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XF-87 Blackhawk
Curtiss XF-87 Blackhawk.jpg
Role Interceptor
Manufacturer Curtiss-Wright
First flight 1 March 1948
Status Cancelled 10 October 1948
Primary user U.S. Air Force
Number built 2
Program cost $11.3 million USD[1]

The Curtiss-Wright XF-87 Blackhawk (previously designated the XP-87) was a prototype American all-weather jet fighter interceptor and the company's last aircraft project.[2] Designed as a replacement for the World War II-era propeller-driven P-61 Black Widow night/interceptor aircraft, the XF-87 lost in government procurement competition to the Northrop F-89 Scorpion. The loss of the contract was fatal to the company; the Curtiss-Wright Corporation closed down its aviation division, selling its assets to North American Aviation.

Design and developmentEdit

The aircraft started life as a project for an attack aircraft, designated XA-43. When the United States Army Air Forces issued a requirement for a jet-powered all-weather fighter in 1945, the design was reworked for that request. The XP-87 was a large mid-wing aircraft with four engines paired in underwing pods, with a mid-mounted tailplane and tricycle undercarriage. Two crew members (pilot and radio operator) sat side by side under a single canopy. Armament was to be a nose-mounted, powered turret containing four 20 mm (0.79 in) cannon, but this was never fitted to the prototypes.

Operational historyEdit

The first flight of the XF-87 Blackhawk was on 1 March 1948. Although the top speed was slower than expected, the aircraft was otherwise acceptable, and the newly formed (in September 1947) United States Air Force placed orders for 57 F-87A fighters and 30 RF-87A reconnaissance aircraft just over a month later. Since the performance problems were due to lack of power, the four Westinghouse XJ34-WE-7 turbojets of the prototypes were to be replaced by two General Electric J47 jets in production models. One of the two XF-87 prototypes was to be converted to the new powerplants for test purposes.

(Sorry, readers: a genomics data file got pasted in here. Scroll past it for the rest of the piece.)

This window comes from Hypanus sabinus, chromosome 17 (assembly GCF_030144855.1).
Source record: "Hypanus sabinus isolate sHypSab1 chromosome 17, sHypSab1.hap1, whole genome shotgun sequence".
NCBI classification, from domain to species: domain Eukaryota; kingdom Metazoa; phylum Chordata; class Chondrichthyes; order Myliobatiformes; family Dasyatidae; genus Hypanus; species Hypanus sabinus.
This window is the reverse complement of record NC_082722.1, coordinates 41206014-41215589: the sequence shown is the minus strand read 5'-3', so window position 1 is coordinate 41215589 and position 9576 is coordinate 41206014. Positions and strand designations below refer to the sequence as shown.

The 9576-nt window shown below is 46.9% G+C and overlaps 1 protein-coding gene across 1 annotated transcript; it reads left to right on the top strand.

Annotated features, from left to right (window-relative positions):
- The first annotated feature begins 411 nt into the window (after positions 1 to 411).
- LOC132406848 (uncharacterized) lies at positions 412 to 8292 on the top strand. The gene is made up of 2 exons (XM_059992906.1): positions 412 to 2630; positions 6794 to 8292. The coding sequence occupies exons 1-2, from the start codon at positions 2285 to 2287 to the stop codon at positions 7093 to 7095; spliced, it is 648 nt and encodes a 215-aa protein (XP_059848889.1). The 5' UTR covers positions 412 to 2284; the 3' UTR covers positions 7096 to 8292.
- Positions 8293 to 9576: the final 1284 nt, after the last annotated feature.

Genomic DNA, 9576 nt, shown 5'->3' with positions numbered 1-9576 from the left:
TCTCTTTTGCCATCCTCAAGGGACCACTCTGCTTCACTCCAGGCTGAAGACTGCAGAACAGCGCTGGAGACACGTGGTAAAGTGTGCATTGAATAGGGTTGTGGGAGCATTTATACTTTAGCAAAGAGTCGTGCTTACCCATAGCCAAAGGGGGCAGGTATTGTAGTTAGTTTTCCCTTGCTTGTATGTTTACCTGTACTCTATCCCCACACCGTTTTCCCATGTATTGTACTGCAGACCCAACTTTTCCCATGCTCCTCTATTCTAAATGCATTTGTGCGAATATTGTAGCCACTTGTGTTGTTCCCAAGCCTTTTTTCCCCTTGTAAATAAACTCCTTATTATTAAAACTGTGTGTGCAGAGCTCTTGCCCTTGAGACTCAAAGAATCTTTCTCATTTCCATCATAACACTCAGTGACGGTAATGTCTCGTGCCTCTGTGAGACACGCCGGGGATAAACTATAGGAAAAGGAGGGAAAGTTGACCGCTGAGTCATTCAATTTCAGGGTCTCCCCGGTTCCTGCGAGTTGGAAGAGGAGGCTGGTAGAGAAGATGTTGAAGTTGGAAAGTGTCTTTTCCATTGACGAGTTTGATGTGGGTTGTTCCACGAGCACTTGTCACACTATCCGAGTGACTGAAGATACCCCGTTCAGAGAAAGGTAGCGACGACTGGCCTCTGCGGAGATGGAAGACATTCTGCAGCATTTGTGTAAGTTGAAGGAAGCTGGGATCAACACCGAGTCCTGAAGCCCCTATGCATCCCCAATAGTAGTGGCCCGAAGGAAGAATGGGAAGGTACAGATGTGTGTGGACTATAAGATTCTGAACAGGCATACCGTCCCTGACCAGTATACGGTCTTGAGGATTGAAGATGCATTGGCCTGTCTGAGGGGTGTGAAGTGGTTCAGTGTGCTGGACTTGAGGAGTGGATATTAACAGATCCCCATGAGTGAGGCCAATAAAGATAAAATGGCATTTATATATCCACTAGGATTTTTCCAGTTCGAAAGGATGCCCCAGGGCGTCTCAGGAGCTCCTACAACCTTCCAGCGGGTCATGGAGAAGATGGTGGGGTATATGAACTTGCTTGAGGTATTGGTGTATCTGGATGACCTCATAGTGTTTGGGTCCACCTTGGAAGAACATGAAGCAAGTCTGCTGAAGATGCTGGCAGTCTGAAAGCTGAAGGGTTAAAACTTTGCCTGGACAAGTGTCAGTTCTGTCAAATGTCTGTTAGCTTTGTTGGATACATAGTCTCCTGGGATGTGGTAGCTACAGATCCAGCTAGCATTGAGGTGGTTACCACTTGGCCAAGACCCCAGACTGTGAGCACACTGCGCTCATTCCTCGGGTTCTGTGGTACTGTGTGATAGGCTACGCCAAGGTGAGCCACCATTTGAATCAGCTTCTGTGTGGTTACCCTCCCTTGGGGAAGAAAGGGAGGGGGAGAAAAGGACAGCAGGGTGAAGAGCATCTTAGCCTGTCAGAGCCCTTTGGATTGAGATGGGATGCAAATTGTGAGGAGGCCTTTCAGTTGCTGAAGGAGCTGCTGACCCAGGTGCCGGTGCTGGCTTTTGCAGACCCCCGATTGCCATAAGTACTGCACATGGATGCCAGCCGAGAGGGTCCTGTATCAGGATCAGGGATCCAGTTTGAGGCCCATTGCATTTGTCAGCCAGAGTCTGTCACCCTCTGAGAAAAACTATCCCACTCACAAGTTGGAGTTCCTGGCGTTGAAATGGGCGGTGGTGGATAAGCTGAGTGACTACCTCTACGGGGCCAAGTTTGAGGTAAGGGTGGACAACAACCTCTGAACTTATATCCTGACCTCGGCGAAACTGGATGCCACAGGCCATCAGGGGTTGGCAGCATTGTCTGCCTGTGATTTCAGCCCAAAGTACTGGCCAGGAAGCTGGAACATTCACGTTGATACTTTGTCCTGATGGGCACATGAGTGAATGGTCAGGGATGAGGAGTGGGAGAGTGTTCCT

At this point, the USAF decided that the Northrop F-89 Scorpion was a more promising aircraft. The F-87 contract was cancelled on 10 October 1948, and both prototypes were scrapped.

VariantsEdit

Curtiss XP-87 following crash

XP-87 following nosewheel collapse

Curtiss XP-87 on ramp

XP-87 on ramp with C-47s and B-17s in background

XP-87
First flight was March 1, 1948
XF-87
Redesignated XP-87
F-87A
Production fighter version (canceled)
RF-87A
Reconnaissance variant (canceled)

Specifications (XF-87)Edit

Data from Curtiss Aircraft 1907–1947[3]

General characteristics
  • Crew: two - pilot, radio operator
  • Length: 62 ft 10 in (19.15 m)
  • Wingspan: 60 ft 0 in (18.28 m)
  • Height: 20 ft 0 in (6.09 m)
  • Wing area: 600 ft² (55.74 m²)
  • Empty weight: 25,930 lb (11,786 kg)
  • Max. takeoff weight: 49,900 lb (22,682 kg)
  • Powerplant: 4 × Westinghouse XJ34-WE-7 turbojets, 3,000 lbf (13.4 kN) each

Performance

  • Maximum speed: 600 mph (521 knots, 966 km/h)
  • Range: 1,000 mi (870 nmi, 1,610 km)
  • Service ceiling: 41,000 ft (12,500 m)
  • Climb to 35,000 ft (10,700 m): 13.8 min</ul></ul>Armament
  • Guns: 4 × 20 mm cannon in nose
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See alsoEdit

ReferencesEdit

Notes
  1. Knaack 1978, p. 315.
  2. Winchester 2005, pp. 72–73.
  3. Bowers 1979, p. 510.
Bibliography
  • Bowers, Peter M. Curtiss Aircraft 1907–1947. London: Putnam, 1979. ISBN 0-370-10029-8.
  • Buttler, Tony. American Secret Projects: Fighters & Interceptors 1945–1978. Hinckley, UK: Midland Publishing, 2008, First edition, 2007. ISBN 978-1-85780-264-1.
  • Jenkins, Dennis R. and Tony R. Landis. Experimental & Prototype U.S. Air Force Jet Fighters. North Branch, Minnesota, USA: Specialty Press, 2008. ISBN 978-1-58007-111-6.
  • Knaack, Marcelle Size. Encyclopedia of US Air Force Aircraft and Missile Systems: Volume 1 Post-World War II Fighters 1945-1973. Washington, DC: Office of Air Force History, 1978. ISBN 0-912799-59-5.
  • Pace, Steve. X-Fighters: USAF Experimental and Prototype Fighters, XP-59 to YF-23. St. Paul, Minnesota, USA: Motorbooks International, 1991. ISBN 0-87938-540-5.
  • Winchester, Jim. Concept Aircraft: Prototypes, X-Planes and Experimental Aircraft. Rochester, Kent, UK: Grange books plc, 2005. ISBN 1-84013-809-2.
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External linksEdit

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